It did not appear you used the wads for the conicals in your video. Was that intentional so the base would expand better? I've never used them and was curious.
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Old July 26, 2013, 09:23 PM   #15
duelist1954
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I'll check cylinder and water table sizes of Walkers vs Dragoons probably Sunday or Monday. I'll be at Dixon's rifle builders' fair on Saturday.

I don't use wads with conicals because the bullets are lubed.
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Old July 27, 2013, 12:56 AM   #16
Captainkirk
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Excellent video, Mike (as usual!) I love my Uberti 2nd Dragoon, but mine likes to occasionally drop the loading lever with as few as 40 grains, and it's a regular habit at 50. I guess I'm getting used to it now; doesn't bother me any more...
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Old July 27, 2013, 04:51 PM   #17
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Quote:
Duelist1954,
It did not appear you used the wads for the conicals in your video. Was that intentional so the base would expand better? I've never used them and was curious.
You don't need wads with conicals and the base is solid, not hollow.
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Old July 27, 2013, 06:56 PM   #18
bn12gg
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Today I used 25 grains of Triple 7 in my Walker -- that was plenty. What does 50 or for that matter 60 grains of Goex accomplish that half the load of Triple 7 not get done? I know Triple 7 is somewhat hotter than BP, but jeeeesh, aren't maxi loads of powder putting the gun at an increased risk of a crossfire. ?

Good shooting!

.02

David

ps-- I use 8 inches of real nice leather strand to stop the lever from dropping.
Works, and looks good.
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Old July 27, 2013, 07:04 PM   #19
Hawg
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Quote:
aren't maxi loads of powder putting the gun at an increased risk of a crossfire. ?
Not when you use wads or over ball lube.
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Old August 4, 2013, 03:58 PM   #20
Bill Akins
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Mike did you get the chance yet to see if the Walker cylinder would fit onto the first model dragoon's arbor and rotate correctly and lock up correctly without installing the first model dragoon's barrel? What I'm trying to find out is an answer to several questions.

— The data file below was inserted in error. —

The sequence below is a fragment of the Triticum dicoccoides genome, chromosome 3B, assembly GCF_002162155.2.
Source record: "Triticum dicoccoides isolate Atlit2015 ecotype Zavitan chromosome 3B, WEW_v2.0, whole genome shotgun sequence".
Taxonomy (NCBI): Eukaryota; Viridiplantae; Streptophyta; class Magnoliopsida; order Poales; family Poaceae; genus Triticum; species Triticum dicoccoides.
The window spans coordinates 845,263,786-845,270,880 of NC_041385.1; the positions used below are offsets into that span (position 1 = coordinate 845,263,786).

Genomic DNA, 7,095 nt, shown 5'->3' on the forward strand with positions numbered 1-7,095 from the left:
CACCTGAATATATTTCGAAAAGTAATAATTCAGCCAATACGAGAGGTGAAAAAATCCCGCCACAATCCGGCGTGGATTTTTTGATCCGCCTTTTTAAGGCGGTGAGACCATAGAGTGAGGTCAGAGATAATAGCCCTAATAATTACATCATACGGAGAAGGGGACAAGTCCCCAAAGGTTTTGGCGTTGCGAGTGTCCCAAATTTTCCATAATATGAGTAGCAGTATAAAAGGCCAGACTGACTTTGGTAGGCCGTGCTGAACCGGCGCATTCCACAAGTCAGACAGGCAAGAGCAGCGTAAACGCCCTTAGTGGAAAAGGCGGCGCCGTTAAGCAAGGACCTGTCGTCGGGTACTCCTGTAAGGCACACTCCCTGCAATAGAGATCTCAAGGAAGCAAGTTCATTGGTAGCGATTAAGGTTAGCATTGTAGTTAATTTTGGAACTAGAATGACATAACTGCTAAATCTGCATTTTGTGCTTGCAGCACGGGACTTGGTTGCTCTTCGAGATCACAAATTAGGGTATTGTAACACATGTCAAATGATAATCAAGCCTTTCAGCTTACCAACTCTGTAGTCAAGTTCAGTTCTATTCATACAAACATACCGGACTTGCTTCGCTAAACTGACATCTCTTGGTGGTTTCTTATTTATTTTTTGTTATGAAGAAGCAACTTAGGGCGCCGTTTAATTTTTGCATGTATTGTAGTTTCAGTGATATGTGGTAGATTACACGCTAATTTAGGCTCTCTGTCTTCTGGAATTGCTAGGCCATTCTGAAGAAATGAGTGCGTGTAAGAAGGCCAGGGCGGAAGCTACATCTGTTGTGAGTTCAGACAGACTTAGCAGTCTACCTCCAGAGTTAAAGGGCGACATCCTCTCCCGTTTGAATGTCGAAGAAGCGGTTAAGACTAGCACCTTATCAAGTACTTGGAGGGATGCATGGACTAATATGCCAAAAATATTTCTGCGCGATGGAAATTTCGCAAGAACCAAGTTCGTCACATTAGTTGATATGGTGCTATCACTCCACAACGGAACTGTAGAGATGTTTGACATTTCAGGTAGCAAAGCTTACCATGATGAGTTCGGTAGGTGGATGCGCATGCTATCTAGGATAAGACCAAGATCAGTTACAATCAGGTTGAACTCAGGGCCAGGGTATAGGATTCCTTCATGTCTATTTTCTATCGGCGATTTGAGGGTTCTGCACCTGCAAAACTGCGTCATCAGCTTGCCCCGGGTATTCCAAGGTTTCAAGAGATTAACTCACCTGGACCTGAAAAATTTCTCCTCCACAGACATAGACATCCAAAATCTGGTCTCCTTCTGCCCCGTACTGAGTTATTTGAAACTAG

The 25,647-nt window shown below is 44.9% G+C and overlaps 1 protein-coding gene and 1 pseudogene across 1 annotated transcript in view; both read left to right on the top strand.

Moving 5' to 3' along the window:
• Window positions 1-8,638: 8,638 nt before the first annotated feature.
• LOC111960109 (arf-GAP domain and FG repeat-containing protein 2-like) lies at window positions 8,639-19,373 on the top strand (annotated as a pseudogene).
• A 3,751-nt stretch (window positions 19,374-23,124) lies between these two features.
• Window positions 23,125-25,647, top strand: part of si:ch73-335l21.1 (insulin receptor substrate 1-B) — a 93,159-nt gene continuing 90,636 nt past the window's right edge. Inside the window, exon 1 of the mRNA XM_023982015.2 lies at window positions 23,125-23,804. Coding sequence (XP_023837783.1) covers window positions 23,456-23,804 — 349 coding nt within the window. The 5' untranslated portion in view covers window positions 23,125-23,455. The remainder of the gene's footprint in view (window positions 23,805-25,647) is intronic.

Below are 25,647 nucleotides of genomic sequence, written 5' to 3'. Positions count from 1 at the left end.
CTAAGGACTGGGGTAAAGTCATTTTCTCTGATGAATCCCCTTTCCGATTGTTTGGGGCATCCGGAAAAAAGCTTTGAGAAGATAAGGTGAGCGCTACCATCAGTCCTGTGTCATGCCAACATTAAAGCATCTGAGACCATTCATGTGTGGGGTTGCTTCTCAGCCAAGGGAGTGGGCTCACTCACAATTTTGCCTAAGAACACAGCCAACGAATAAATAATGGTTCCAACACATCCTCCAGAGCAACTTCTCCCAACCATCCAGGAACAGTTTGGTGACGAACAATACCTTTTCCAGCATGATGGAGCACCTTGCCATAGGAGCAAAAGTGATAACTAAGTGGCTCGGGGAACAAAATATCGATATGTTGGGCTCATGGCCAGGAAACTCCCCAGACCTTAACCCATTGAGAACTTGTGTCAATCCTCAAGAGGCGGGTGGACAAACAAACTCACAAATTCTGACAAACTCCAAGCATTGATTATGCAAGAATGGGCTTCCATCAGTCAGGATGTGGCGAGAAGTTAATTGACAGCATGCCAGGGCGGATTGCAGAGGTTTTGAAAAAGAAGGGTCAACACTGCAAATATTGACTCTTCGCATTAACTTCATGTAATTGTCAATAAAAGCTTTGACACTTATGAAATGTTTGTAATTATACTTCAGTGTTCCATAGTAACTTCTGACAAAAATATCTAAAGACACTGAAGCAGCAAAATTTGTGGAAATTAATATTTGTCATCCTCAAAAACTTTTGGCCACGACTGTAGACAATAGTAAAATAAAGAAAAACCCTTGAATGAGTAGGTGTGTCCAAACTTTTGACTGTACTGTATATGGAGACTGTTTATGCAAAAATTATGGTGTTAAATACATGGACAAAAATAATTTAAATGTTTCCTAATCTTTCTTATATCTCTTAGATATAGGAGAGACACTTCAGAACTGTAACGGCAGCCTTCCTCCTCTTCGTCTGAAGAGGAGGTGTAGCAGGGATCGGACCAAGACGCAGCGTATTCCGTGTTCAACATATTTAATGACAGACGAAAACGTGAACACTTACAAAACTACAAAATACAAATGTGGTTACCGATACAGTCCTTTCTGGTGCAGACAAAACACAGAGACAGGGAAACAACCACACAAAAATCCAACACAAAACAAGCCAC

1. Since the first model dragoon has the same oval bolt stop and oval cylinder cuts without any lead in cuts, exactly as the Walker has, will the Walker cylinder fit and work correctly on a first model dragoon without installing the first model dragoon barrel? If it will work, then except for the first model dragoon's forcing cone sticking out further than the Walker's, is the cylinder "window" the same size as on the Walker, so that if one were to mill down the first model dragoon's forcing cone some, would the dragoon barrel then fit onto the dragoon frame using the Walker's cylinder?

2. The Walker cartridge conversion cylinders I have seen do not use the oval cylinder stop cut, but instead use the more usual rectangular bolt stop cut along with a lead in cut. So what I'm wondering is, if a conversion cylinder's rectangular bolt stop cut and a lead in cut work with the Walker's oval bolt stop, since the second and third model dragoon's both use a rectangular bolt stop cut, would the second and third model dragoon's rectangular bolt stop also work on the Walker's cylinder with its oval bolt stop cuts?

So two questions there. One to find out if the first model dragoon with its identical to the Walker oval bolt stop and bolt stop cuts would work if just the forcing cone of the 1st model dragoon was milled down to accept a Walker cylinder, and also if the second and third model dragoon's with their non oval, rectangular bolt stops and cylinder cuts would also work using the Walker cylinder. And if the cylinder window is the same size as the Walker so if just the forcing cone on all three model dragoons were milled down if the Walker cylinder would work on all of them.

I know you have the third model dragoon and Walker to compare Mike, but am hoping you have the first and second model dragoon to check against the Walker cylinder too.

If the Walker cylinder would work on any of the dragoons, (as long as the dragoon's forcing cone was milled down), by using a Walker cylinder on a dragoon, that would be the most powerful dragoon in the world since it would have the ability of a Walker's 60 grain charge instead of the normal dragoon's 50 grain charge.

Sure would like to find all that out when you get the chance Mike.



.
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"This is my Remy and this is my Colt. Remy loads easy and topstrap strong, Colt balances better and never feels wrong. A repro black powder revolver gun, they smoke and shoot lead and give me much fun. I can't figure out which one I like better, they're both fine revolvers that fit in my leather".